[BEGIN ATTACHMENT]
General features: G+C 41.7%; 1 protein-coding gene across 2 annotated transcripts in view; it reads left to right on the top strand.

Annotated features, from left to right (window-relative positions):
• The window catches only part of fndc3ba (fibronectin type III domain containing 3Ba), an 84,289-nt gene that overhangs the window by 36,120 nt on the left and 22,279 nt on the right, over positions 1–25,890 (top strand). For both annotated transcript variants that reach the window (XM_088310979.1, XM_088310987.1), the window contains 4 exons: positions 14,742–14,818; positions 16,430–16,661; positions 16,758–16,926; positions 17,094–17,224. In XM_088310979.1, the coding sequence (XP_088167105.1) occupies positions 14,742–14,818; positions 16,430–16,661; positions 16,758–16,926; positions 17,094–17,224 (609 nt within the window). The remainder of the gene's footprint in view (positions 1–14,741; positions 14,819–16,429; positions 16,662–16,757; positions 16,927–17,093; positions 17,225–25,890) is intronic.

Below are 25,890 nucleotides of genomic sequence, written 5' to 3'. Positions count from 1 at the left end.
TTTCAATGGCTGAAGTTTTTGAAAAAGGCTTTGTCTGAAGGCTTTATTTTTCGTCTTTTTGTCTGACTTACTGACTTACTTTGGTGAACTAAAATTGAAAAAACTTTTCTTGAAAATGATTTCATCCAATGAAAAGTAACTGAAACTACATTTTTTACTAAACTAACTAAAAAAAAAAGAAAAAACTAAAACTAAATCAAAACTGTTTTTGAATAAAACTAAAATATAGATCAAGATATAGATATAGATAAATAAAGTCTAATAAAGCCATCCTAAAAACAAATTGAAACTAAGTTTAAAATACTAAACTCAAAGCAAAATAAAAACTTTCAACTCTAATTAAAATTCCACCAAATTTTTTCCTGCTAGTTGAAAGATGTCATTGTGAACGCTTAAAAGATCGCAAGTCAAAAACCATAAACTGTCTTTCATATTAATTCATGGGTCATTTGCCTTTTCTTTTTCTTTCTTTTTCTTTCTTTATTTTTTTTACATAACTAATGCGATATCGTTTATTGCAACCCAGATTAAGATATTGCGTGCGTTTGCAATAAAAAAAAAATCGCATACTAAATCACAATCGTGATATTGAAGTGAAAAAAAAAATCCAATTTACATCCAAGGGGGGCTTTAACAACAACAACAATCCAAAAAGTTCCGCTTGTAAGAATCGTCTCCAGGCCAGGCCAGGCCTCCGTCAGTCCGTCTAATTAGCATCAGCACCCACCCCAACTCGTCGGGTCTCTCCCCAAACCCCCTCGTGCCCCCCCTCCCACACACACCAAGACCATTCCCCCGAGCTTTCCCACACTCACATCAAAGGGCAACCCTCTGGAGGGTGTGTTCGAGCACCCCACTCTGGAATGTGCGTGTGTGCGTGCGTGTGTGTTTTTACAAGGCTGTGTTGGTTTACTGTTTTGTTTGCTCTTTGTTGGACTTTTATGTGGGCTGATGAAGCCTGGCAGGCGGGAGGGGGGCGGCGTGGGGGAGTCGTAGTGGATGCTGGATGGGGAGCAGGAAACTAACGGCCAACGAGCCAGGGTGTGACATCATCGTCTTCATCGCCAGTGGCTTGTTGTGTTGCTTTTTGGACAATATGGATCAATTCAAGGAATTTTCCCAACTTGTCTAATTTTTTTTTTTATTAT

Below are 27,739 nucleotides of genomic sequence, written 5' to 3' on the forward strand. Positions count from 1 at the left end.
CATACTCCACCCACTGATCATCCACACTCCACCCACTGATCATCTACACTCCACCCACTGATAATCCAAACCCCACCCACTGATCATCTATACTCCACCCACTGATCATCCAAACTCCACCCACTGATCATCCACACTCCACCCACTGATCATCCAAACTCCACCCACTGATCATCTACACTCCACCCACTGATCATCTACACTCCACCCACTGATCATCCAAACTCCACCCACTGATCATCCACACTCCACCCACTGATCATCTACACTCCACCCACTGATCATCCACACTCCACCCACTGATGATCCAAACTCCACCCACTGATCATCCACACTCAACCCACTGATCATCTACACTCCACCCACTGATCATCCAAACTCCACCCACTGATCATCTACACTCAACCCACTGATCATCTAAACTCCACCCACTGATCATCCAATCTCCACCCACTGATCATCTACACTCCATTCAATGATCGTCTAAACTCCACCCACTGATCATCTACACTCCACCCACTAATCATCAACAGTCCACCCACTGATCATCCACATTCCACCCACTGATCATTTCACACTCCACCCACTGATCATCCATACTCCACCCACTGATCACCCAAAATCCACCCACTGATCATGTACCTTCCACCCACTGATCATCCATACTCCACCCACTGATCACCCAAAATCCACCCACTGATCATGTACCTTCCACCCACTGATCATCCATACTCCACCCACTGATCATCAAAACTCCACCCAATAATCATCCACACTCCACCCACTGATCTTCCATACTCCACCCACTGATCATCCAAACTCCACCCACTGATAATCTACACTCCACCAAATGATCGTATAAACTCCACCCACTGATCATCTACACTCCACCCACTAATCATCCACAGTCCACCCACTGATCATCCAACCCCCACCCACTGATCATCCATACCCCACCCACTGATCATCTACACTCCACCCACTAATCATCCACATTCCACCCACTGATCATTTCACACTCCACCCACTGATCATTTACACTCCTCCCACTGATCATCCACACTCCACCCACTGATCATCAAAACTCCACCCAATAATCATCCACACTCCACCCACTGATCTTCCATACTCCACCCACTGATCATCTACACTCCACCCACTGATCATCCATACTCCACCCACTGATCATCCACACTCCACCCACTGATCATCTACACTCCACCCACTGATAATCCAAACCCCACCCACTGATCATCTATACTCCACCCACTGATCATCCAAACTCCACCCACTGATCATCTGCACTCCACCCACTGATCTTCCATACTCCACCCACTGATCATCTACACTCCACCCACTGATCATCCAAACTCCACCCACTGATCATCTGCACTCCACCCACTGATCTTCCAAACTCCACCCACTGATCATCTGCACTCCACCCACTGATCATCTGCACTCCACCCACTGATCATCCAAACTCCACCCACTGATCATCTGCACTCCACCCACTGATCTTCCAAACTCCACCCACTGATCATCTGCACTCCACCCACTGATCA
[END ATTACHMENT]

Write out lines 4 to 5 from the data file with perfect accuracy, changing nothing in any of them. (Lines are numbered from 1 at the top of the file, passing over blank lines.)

Below are 25,890 nucleotides of genomic sequence, written 5' to 3'. Positions count from 1 at the left end.
TTTCAATGGCTGAAGTTTTTGAAAAAGGCTTTGTCTGAAGGCTTTATTTTTCGTCTTTTTGTCTGACTTACTGACTTACTTTGGTGAACTAAAATTGAAAAAACTTTTCTTGAAAATGATTTCATCCAATGAAAAGTAACTGAAACTACATTTTTTACTAAACTAACTAAAAAAAAAAGAAAAAACTAAAACTAAATCAAAACTGTTTTTGAATAAAACTAAAATATAGATCAAGATATAGATATAGATAAATAAAGTCTAATAAAGCCATCCTAAAAACAAATTGAAACTAAGTTTAAAATACTAAACTCAAAGCAAAATAAAAACTTTCAACTCTAATTAAAATTCCACCAAATTTTTTCCTGCTAGTTGAAAGATGTCATTGTGAACGCTTAAAAGATCGCAAGTCAAAAACCATAAACTGTCTTTCATATTAATTCATGGGTCATTTGCCTTTTCTTTTTCTTTCTTTTTCTTTCTTTATTTTTTTTACATAACTAATGCGATATCGTTTATTGCAACCCAGATTAAGATATTGCGTGCGTTTGCAATAAAAAAAAAATCGCATACTAAATCACAATCGTGATATTGAAGTGAAAAAAAAAATCCAATTTACATCCAAGGGGGGCTTTAACAACAACAACAATCCAAAAAGTTCCGCTTGTAAGAATCGTCTCCAGGCCAGGCCAGGCCTCCGTCAGTCCGTCTAATTAGCATCAGCACCCACCCCAACTCGTCGGGTCTCTCCCCAAACCCCCTCGTGCCCCCCCTCCCACACACACCAAGACCATTCCCCCGAGCTTTCCCACACTCACATCAAAGGGCAACCCTCTGGAGGGTGTGTTCGAGCACCCCACTCTGGAATGTGCGTGTGTGCGTGCGTGTGTGTTTTTACAAGGCTGTGTTGGTTTACTGTTTTGTTTGCTCTTTGTTGGACTTTTATGTGGGCTGATGAAGCCTGGCAGGCGGGAGGGGGGCGGCGTGGGGGAGTCGTAGTGGATGCTGGATGGGGAGCAGGAAACTAACGGCCAACGAGCCAGGGTGTGACATCATCGTCTTCATCGCCAGTGGCTTGTTGTGTTGCTTTTTGGACAATATGGATCAATTCAAGGAATTTTCCCAACTTGTCTAATTTTTTTTTTTATTAT